Sunday, 29 December 2013

Five Tips To Boost Your Kids' Financial Intelligence

We live in an age of consumerism, when we may buy rather than repair and when we may borrow rather than save. But Mom and Dad have been in times of difficulty, they learned what it is like to cut back or even lost their jobs, and learned how to value what they have.


Even if parents managed to weather the economic storms without making too many sacrifices, they can still start teaching kids about money, even if kids have just entered kindergarten. It's never too early to teach kids lessons about finance.

Here are some tips that may help kids learn a little about the value of money:

  1. Nothing is free - at least nothing material is free. So don't just give kids things whenever you feel like it or when they beg for a pretty toy, lolly, or a new car. Do we want our kids to learn that they simply need to ask other people: parents, friends or banks for credit until they are too indebted? Do we want our kids to rent things that they cannot afford like: phones, pay television, or a house? Think before handing over that next toy that your child doesn't need.

  2. Give kids an allowance. Many parents give their kids an allowance so they can have some spending money when out with friends. But giving an allowance is also a great way to teach kids about managing their money. Start with an amount that is small but large enough for kids to make purchases. In so doing, kids will learn that things they want cost money and that properly managing their money will enable them to purchase the things they want. If kids spend all their money by Monday and don't get their allowance until Friday, resist the temptation to give them more money if the kids ask for it. This, too, will help kids learn the value of managing money.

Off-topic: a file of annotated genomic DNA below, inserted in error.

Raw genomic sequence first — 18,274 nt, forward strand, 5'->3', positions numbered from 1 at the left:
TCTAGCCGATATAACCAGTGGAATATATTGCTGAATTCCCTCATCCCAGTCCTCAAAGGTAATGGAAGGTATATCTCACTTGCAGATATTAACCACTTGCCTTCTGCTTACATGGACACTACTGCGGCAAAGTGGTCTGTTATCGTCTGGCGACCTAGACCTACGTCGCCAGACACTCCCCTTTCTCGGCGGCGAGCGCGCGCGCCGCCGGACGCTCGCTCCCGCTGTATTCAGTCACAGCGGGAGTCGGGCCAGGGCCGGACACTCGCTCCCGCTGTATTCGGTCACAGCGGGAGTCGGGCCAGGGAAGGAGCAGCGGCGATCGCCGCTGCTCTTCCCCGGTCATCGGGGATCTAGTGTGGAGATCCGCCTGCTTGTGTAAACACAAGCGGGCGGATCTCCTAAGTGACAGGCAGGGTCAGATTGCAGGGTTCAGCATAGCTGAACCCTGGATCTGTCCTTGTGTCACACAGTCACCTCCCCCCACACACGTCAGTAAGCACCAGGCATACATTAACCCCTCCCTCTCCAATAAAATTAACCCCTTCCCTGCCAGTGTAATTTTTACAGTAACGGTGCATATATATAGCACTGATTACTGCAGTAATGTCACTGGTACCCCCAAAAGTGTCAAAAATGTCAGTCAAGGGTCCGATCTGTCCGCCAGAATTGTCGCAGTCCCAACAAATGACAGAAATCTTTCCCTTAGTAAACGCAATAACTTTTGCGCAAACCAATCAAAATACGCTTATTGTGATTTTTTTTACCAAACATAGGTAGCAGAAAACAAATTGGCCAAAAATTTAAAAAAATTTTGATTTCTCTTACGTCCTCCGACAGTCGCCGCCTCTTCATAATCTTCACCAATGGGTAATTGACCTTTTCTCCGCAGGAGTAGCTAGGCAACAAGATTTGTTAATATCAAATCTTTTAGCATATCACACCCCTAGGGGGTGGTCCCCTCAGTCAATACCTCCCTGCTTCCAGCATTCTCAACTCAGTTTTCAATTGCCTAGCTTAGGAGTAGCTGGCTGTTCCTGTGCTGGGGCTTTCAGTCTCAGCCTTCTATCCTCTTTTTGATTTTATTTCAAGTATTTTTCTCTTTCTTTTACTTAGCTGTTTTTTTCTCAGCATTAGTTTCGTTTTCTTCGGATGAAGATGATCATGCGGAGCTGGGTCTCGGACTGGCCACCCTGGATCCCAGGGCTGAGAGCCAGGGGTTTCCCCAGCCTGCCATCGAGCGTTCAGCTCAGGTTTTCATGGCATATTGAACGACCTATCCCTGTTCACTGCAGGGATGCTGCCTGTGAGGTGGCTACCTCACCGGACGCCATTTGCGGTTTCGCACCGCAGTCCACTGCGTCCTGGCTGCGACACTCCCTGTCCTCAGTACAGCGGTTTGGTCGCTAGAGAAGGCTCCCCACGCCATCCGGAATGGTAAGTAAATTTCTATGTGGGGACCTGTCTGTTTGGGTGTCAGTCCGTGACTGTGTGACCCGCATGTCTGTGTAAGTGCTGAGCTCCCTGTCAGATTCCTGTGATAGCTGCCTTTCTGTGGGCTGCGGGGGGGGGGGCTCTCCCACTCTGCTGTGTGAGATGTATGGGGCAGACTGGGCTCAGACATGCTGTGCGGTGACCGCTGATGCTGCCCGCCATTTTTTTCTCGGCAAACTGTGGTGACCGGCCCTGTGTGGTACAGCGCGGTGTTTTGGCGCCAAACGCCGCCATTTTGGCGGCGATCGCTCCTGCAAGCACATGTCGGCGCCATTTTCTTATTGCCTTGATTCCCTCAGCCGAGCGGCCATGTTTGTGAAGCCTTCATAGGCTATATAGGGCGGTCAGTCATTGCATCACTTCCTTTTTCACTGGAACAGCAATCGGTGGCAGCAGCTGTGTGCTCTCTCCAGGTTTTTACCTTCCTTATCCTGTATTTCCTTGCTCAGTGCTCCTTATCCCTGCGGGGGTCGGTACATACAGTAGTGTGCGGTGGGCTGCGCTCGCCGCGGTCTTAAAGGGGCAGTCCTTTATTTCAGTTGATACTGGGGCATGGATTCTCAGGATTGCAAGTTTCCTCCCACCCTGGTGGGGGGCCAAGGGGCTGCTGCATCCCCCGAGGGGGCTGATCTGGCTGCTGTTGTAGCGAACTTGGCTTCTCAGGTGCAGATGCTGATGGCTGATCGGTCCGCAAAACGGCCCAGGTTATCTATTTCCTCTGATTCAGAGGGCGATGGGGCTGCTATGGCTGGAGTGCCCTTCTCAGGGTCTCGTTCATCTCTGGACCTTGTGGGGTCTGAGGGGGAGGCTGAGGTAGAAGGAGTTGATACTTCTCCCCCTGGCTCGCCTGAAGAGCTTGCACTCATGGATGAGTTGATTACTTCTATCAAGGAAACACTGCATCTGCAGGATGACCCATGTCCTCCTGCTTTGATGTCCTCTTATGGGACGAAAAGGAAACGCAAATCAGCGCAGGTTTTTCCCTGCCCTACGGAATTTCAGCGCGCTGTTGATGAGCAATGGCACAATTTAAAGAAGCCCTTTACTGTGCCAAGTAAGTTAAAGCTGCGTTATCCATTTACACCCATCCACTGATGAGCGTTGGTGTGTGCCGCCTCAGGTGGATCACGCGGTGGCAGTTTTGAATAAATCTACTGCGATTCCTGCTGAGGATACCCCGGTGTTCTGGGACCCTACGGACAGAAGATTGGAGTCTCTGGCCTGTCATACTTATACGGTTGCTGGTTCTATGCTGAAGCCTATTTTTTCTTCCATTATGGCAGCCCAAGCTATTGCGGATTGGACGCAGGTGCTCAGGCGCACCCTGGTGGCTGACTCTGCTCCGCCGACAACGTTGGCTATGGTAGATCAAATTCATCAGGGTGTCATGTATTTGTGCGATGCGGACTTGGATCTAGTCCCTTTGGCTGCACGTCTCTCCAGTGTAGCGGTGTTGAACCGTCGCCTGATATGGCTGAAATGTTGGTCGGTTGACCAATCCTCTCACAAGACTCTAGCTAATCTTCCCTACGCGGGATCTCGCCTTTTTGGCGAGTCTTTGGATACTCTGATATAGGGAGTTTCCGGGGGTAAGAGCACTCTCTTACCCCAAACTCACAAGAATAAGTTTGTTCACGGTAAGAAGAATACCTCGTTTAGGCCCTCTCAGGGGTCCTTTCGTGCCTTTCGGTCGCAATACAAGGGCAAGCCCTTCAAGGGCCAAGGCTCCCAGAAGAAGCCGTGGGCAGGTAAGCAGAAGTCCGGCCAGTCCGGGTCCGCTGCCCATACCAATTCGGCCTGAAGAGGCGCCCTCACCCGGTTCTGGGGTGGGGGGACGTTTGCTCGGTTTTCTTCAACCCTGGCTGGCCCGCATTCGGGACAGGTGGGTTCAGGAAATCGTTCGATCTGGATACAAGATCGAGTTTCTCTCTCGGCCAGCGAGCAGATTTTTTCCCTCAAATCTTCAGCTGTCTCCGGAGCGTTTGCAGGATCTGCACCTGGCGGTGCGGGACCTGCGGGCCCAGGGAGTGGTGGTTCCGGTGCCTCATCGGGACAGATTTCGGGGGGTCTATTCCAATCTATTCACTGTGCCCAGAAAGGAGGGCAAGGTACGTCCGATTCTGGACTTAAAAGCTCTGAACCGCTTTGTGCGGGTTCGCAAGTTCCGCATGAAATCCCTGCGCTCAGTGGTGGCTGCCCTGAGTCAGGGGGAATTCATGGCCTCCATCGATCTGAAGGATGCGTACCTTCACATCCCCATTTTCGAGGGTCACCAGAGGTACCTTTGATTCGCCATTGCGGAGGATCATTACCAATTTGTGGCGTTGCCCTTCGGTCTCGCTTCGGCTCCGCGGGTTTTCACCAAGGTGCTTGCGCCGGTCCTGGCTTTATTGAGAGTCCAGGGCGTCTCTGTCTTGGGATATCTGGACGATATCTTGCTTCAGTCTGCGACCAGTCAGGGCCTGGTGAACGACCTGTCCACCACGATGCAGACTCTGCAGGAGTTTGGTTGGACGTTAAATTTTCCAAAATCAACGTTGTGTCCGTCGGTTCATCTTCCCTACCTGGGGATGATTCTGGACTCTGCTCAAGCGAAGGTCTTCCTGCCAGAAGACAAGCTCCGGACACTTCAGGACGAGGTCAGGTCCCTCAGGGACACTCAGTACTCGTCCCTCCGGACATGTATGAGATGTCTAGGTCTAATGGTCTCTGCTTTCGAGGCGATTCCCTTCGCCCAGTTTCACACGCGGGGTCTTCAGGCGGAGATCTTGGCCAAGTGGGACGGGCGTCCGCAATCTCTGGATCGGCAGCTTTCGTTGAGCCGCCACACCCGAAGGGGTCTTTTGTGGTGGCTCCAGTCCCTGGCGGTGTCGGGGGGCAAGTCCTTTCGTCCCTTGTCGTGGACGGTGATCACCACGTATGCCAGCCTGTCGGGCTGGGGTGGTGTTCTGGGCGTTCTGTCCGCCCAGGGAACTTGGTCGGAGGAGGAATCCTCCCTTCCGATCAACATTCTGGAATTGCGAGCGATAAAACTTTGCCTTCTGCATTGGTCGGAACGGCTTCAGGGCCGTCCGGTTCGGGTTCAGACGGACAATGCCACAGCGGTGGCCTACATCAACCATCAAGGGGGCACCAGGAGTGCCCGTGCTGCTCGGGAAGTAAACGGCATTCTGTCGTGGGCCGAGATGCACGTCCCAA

3. Another way to teach kids about money is to open savings accounts in their names. Once the account is opened, take your child to the bank once a week to deposit a predetermined amount of money. This shows the child the importance of steadily saving money. It might be difficult at the outset to get kids into this habit, but once they make savings deposits part of their routines and their balances start to grow, they will likely grow more enthusiastic about their weekly trips to the bank.

  4. Encouraging kids to write down their finances, including deposits, withdrawals and expenditures, is an effective way to teach them basic financial analysis. If the bank supplies savings books, make sure kids use them. But go one step further and give kids a financial journal where they can document all of their purchases in addition to their deposits and withdrawals. Such documentation enables kids to analyze how they spend their money. Periodically go over these expenditures with children, and if they're frustrated about their saving and spending habits, work with the children to develop more effective strategies. Kids may appreciate these small lessons in analysis down the road when it's time to purchase their first vehicles or finance a larger expense, such as their educations or even their first homes.
  5. Help kids make larger purchases but do not pay for the larger purchases yourself (see tip #1). Helping kids make larger purchases, be it a new bicycle or a video game console, is another way to teach them about money. Such purchases teach kids about long term financial goals and how it's necessary to stay diligent with savings in order to meet those goals. Paying for half is a good way to reward kids for meeting these long term goals. Perhaps lend your kids the money with a low rate of interest - they will value things that they have to earn.
It's never too early to start teaching kids about money and parents can do just that in a number of ways.

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